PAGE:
This quilted hanging is inspired by the Japanese hanging scrolls known as kakejiku.
The central image is a recreation of a drawing by my granduncle Kiyoshi Kikuchi, who, along with my grandmother and other members of their family, spent time in a Japanese internment camp during World War II. The drawing is a map of the Minidoka camp in Idaho where my family lived and was likely completed as an assignment while Kiyoshi was studying architecture at the University of Michigan.
The piece used a combination of hand and machine sewing along with inked elements in the spirit of the original pen drawing. Certain areas of the image show the interior spaces of the camp and these are illustrated by applique and reverse applique.
More information about the Minidoka Naional Historic Site can be found here.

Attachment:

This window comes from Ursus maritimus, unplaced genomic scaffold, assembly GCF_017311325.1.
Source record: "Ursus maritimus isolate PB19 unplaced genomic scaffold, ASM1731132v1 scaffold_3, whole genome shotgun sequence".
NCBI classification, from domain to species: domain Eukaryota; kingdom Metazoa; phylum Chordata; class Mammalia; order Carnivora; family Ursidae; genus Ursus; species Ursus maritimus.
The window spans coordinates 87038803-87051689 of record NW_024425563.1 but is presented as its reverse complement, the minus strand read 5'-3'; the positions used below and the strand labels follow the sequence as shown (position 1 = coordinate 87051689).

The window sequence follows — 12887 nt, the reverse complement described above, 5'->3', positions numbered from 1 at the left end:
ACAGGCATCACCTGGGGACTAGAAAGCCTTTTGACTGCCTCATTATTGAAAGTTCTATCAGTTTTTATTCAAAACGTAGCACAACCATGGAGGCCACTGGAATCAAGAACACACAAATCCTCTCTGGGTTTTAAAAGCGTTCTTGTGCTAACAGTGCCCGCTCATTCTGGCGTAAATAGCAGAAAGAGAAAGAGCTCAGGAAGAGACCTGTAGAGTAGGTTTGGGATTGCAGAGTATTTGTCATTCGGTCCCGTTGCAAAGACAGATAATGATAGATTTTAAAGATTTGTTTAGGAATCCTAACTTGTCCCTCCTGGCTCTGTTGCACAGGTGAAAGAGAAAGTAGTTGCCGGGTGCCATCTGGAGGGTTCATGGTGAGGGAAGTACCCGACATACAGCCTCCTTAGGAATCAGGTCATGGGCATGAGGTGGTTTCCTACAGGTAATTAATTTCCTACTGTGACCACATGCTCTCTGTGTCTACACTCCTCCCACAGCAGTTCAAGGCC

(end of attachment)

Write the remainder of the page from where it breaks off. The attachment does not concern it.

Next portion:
Work in Progress
One of the reverse applique sections before being added to the larger piece. A combination of hand sewing for the two people and machine stitching on the lantern.
Finished reverse applique
Interior images were done by reverse applique to create a window like effect.
Guard tower close up
Surrounding the entire camp are guard towers and a barbed wire fence. Here you can see some of the different stitches which were used to create different textures and effects on the fabric.
The camp entrance
The combination of ink and stitching gives different textures to the various elements in the piece.
Interior scenes in the reverse appliques give a snapshot of daily life at Minidoka.